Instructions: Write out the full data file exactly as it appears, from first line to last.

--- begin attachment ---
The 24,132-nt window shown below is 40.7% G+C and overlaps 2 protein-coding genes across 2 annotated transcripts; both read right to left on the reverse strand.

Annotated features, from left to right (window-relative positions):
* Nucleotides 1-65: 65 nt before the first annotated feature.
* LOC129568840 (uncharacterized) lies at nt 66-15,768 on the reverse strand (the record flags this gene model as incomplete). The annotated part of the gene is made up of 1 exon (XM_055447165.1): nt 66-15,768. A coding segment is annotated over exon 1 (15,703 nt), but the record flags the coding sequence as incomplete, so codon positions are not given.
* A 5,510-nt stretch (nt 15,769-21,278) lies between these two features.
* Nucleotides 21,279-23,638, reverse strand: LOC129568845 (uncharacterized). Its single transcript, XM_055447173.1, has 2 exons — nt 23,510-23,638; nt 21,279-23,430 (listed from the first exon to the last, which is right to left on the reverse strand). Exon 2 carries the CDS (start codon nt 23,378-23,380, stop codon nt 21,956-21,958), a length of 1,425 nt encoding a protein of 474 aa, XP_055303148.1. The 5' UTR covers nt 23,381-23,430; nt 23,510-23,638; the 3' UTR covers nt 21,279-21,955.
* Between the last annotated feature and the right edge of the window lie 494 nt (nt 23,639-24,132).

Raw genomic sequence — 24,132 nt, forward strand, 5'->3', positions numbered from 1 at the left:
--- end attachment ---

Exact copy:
The 24,132-nt window shown below is 40.7% G+C and overlaps 2 protein-coding genes across 2 annotated transcripts; both read right to left on the reverse strand.

Annotated features, from left to right (window-relative positions):
* Nucleotides 1-65: 65 nt before the first annotated feature.
* LOC129568840 (uncharacterized) lies at nt 66-15,768 on the reverse strand (the record flags this gene model as incomplete). The annotated part of the gene is made up of 1 exon (XM_055447165.1): nt 66-15,768. A coding segment is annotated over exon 1 (15,703 nt), but the record flags the coding sequence as incomplete, so codon positions are not given.
* A 5,510-nt stretch (nt 15,769-21,278) lies between these two features.
* Nucleotides 21,279-23,638, reverse strand: LOC129568845 (uncharacterized). Its single transcript, XM_055447173.1, has 2 exons — nt 23,510-23,638; nt 21,279-23,430 (listed from the first exon to the last, which is right to left on the reverse strand). Exon 2 carries the CDS (start codon nt 23,378-23,380, stop codon nt 21,956-21,958), a length of 1,425 nt encoding a protein of 474 aa, XP_055303148.1. The 5' UTR covers nt 23,381-23,430; nt 23,510-23,638; the 3' UTR covers nt 21,279-21,955.
* Between the last annotated feature and the right edge of the window lie 494 nt (nt 23,639-24,132).

Raw genomic sequence — 24,132 nt, forward strand, 5'->3', positions numbered from 1 at the left: